A stacked Matchroom card in San Antonio, Texas this Saturday night is topped by local hero Jesse ‘Bam’ Rodriguez’s WBC super-flyweight championship defence against two-time former title holder Srisaket Sor Rungvisai. Luke G. Williams previews a classic clash of youth versus experience.
On 3 May 2013, Srisaket Sor Rungvisai, then a largely unknown Thai boxer, overwhelmed Japan’s Yota Sato in his native town of Sisaket to capture the WBC super-flyweight title, to the delight of his local fans.
In the near nine-year period that followed, this title would prove the exclusive preserve of an exclusive and exceptional quartet of fighters in Srisaket, Carlos Cuadras, Roman ‘Chocolatito’ Gonzalez and Juan Francisco Estrada, passing around them via a series of titanic fights and showdowns that helped make the super-flyweight division arguably the strongest in boxing.
In deference to the fabled ‘Four Kings’ of the 1980s – Hagler, Hearns, Leonard and Duran – some even labelled these exceptional super flys the ‘Four Princes’, or the ‘new Four Kings’.
All great dynasties come to an end, however, and so it was in February of this year.
With Estrada’s elevation to WBC ‘franchise’ champion, Cuadras and Srisaket were preparing to do battle for the sanctioning body’s vacant 115lbs title, however the Thai’s withdrawal through illness late on gave an opportunity to young and unbeaten San Antonio tyro Jesse ‘Bam’ Rodriguez.
Displaying the confidence and cojones that have characterised his career thus far, ‘Bam’ did not blink. Unfazed by the prospect of moving up in weight and tussling with a proven, world-class operator in Cuadras, he took the fight and won it via a dominant 12 round points decision.
The question now, is whether the era of the ‘Four Princes’ is over, or whether ‘Bam’ will merely prove a fleeting interloper.
This weekend we will find out, as Rodriguez continues his quest to clean out the established kings of the division when he faces big punching southpaw Srisaket at the Tech Port Arena in San Antonio, Texas on Saturday night.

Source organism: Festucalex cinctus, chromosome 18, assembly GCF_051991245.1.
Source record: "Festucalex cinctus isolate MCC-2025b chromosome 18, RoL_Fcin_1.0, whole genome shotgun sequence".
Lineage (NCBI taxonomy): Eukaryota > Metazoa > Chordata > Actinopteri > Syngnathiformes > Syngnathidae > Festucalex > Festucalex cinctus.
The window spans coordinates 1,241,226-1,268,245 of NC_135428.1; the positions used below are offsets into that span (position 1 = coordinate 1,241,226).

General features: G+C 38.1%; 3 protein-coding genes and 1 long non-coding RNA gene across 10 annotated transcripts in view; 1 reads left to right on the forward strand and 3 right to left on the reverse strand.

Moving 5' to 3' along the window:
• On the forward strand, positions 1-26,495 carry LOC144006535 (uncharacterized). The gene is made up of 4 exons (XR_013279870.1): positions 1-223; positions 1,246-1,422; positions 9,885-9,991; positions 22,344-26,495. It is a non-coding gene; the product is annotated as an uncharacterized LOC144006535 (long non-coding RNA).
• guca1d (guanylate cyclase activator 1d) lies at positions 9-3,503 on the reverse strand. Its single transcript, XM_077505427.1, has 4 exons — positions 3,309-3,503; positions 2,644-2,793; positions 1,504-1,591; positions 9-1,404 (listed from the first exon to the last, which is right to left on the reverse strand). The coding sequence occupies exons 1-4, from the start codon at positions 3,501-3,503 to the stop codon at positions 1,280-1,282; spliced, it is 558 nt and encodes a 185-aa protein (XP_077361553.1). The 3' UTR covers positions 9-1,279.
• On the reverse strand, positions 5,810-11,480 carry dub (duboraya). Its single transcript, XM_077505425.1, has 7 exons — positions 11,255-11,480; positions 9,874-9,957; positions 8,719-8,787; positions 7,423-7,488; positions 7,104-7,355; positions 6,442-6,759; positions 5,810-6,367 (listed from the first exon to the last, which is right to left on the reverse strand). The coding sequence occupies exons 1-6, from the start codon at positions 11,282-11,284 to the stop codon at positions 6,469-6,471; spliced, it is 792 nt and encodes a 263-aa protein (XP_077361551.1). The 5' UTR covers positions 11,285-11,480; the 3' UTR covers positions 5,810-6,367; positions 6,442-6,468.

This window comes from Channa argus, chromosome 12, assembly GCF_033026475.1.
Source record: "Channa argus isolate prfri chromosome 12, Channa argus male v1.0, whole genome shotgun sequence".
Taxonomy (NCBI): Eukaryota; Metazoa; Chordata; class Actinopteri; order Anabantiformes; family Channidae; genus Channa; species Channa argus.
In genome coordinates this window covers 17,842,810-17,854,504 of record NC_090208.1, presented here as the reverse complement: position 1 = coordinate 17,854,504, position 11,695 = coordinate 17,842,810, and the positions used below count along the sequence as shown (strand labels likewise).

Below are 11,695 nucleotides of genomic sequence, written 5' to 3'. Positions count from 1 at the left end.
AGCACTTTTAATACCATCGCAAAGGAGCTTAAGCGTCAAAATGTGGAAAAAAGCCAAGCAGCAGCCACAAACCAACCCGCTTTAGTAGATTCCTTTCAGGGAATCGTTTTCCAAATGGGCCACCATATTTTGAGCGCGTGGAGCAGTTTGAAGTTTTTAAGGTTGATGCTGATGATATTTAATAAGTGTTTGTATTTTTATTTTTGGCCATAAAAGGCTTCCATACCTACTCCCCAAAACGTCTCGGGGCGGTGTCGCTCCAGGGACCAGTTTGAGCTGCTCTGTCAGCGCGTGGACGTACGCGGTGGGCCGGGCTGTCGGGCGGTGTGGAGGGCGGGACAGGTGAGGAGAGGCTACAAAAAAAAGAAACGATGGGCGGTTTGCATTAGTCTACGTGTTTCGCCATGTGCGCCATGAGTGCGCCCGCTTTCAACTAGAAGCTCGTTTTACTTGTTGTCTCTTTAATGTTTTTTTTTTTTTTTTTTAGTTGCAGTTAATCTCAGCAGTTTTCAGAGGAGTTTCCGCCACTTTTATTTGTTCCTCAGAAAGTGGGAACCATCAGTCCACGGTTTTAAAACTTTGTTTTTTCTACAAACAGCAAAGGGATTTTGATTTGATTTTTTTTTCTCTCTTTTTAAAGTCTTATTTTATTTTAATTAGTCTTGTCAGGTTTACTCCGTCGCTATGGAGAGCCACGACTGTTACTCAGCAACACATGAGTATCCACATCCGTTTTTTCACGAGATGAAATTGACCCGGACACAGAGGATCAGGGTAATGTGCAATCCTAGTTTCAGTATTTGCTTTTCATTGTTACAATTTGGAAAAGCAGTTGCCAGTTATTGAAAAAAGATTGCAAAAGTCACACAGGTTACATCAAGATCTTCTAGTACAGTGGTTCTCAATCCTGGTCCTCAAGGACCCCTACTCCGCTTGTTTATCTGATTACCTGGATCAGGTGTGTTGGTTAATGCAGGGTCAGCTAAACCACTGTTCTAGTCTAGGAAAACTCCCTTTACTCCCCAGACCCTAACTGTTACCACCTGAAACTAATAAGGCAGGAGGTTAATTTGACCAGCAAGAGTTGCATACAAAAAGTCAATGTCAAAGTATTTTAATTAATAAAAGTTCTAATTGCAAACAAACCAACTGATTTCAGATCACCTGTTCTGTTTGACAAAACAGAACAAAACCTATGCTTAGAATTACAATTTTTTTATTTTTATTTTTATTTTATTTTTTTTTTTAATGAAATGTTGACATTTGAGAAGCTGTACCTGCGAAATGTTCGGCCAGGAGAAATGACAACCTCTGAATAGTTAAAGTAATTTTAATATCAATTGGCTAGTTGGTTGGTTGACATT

At 22, Rodriguez is the youngest current world title holder in boxing and the San Antonio native has grand plans to establish his super-fly dominance. “A lot of people have eyes on me now and they are looking at me to take over the division,” he said this week in the build-up to Saturday’s showdown.
“I’ve seen a lot [of people] on social media saying I am the new ‘Choccy’ [a reference to ‘Chocolatito’ Gonzalez] and that’s a lot of motivation and I want to live up to the hype. Rungvisai has been in with the best and beating him would really boost my confidence and skyrocket my career.”
Srisaket has held the WBC 115lbs title twice, and Rodriguez, while respectful of the Thai’s abilities and accomplishments, also sounded a warning shot.
“I feel a lot stronger than I did against Cuadras,” he said. “That [win] wasn’t a fluke, I want to show I am the real deal. It’s possibly the toughest test you could face in a first defence of my title but like with the Cuadras fight, I had no hesitation because I am here to take over. I want to see how the fight goes. We do [also] have plans to go down to 112lbs and win a world title there, and hopefully unify and become undisputed, and then come back to 115lbs.
“There’s so many good fighters, I’d love to fight Estrada and Chocolatito and then at 112lbs there’s Julio Cesar Martinez, Sunny Edwards, Junto Nakatani; there’s so many great names and I would love to fight them all.”
First, however, ‘Bam’ must find a way past Srisaket (50-5-1, 43 KOs), which will be no easy task. Although the Thai puncher has had a quiet few years since losing a majority decision to Estrada in April 2019, his heavy hands and ability to apply almost relentless pressure will surely test Rodriguez (15-0, 10 KOs) like never before.
Srisaket is now 35 – the same age as Gonzalez – but remains confident that he can win this belt for the third time. “Although Rodriquez is very young, he is a strong champion,” he told The Ring this week. “He must not be underestimated. [But] I have been training hard and I will do everything to ensure that I will be at my best condition on fight night.
“I’m hungrier than ever. I really want to be a three-time WBC world champion. I would be the first Thai boxer in history to achieve that. I would like to face Estrada and ‘Chocolatito’ after this fight. That remains my ultimate goal.”
Bookmakers appear to have discounted Srisaket’s chances – the last time I checked Rodriguez was a 1/5 favourite, while the Thai has been offered as wide as 4 or 5-1. At such long odds, Srisaket is certainly worth a punt. If he performs as he has done in the past, then his hard punching, pressure fighting style could, quite simply, overwhelm the younger, smaller man.
The sensible pick is for ‘Bam’ to win a clear decision, but this is predicated on the theory that Srisaket is in decline.
If he isn’t, then the ‘Four Princes’ era may not be quite over yet.